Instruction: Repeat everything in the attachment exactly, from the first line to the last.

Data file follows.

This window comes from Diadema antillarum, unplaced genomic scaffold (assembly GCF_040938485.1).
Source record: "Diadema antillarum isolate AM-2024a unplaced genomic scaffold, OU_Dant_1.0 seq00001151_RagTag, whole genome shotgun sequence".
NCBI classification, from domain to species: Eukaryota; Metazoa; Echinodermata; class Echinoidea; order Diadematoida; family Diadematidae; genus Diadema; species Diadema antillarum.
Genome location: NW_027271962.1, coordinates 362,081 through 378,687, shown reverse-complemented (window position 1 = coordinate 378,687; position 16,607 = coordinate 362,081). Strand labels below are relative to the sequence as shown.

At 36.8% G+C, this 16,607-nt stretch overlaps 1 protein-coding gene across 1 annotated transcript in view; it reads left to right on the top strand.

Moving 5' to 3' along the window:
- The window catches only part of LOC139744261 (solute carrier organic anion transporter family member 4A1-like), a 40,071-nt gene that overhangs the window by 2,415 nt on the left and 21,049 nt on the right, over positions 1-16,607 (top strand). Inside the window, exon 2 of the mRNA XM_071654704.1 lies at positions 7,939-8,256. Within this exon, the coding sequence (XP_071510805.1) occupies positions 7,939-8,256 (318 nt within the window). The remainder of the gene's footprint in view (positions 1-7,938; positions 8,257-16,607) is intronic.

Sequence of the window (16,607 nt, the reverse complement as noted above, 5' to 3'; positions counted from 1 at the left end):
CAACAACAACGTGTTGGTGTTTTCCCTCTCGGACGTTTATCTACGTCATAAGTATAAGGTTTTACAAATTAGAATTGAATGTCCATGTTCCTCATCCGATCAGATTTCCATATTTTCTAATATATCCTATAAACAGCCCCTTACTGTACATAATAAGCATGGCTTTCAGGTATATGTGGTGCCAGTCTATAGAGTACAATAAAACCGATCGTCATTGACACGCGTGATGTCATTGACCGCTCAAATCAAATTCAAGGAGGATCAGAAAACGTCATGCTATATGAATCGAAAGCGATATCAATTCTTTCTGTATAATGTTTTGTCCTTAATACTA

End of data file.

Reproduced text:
This window comes from Diadema antillarum, unplaced genomic scaffold (assembly GCF_040938485.1).
Source record: "Diadema antillarum isolate AM-2024a unplaced genomic scaffold, OU_Dant_1.0 seq00001151_RagTag, whole genome shotgun sequence".
NCBI classification, from domain to species: Eukaryota; Metazoa; Echinodermata; class Echinoidea; order Diadematoida; family Diadematidae; genus Diadema; species Diadema antillarum.
Genome location: NW_027271962.1, coordinates 362,081 through 378,687, shown reverse-complemented (window position 1 = coordinate 378,687; position 16,607 = coordinate 362,081). Strand labels below are relative to the sequence as shown.

At 36.8% G+C, this 16,607-nt stretch overlaps 1 protein-coding gene across 1 annotated transcript in view; it reads left to right on the top strand.

Moving 5' to 3' along the window:
- The window catches only part of LOC139744261 (solute carrier organic anion transporter family member 4A1-like), a 40,071-nt gene that overhangs the window by 2,415 nt on the left and 21,049 nt on the right, over positions 1-16,607 (top strand). Inside the window, exon 2 of the mRNA XM_071654704.1 lies at positions 7,939-8,256. Within this exon, the coding sequence (XP_071510805.1) occupies positions 7,939-8,256 (318 nt within the window). The remainder of the gene's footprint in view (positions 1-7,938; positions 8,257-16,607) is intronic.

Sequence of the window (16,607 nt, the reverse complement as noted above, 5' to 3'; positions counted from 1 at the left end):
CAACAACAACGTGTTGGTGTTTTCCCTCTCGGACGTTTATCTACGTCATAAGTATAAGGTTTTACAAATTAGAATTGAATGTCCATGTTCCTCATCCGATCAGATTTCCATATTTTCTAATATATCCTATAAACAGCCCCTTACTGTACATAATAAGCATGGCTTTCAGGTATATGTGGTGCCAGTCTATAGAGTACAATAAAACCGATCGTCATTGACACGCGTGATGTCATTGACCGCTCAAATCAAATTCAAGGAGGATCAGAAAACGTCATGCTATATGAATCGAAAGCGATATCAATTCTTTCTGTATAATGTTTTGTCCTTAATACTA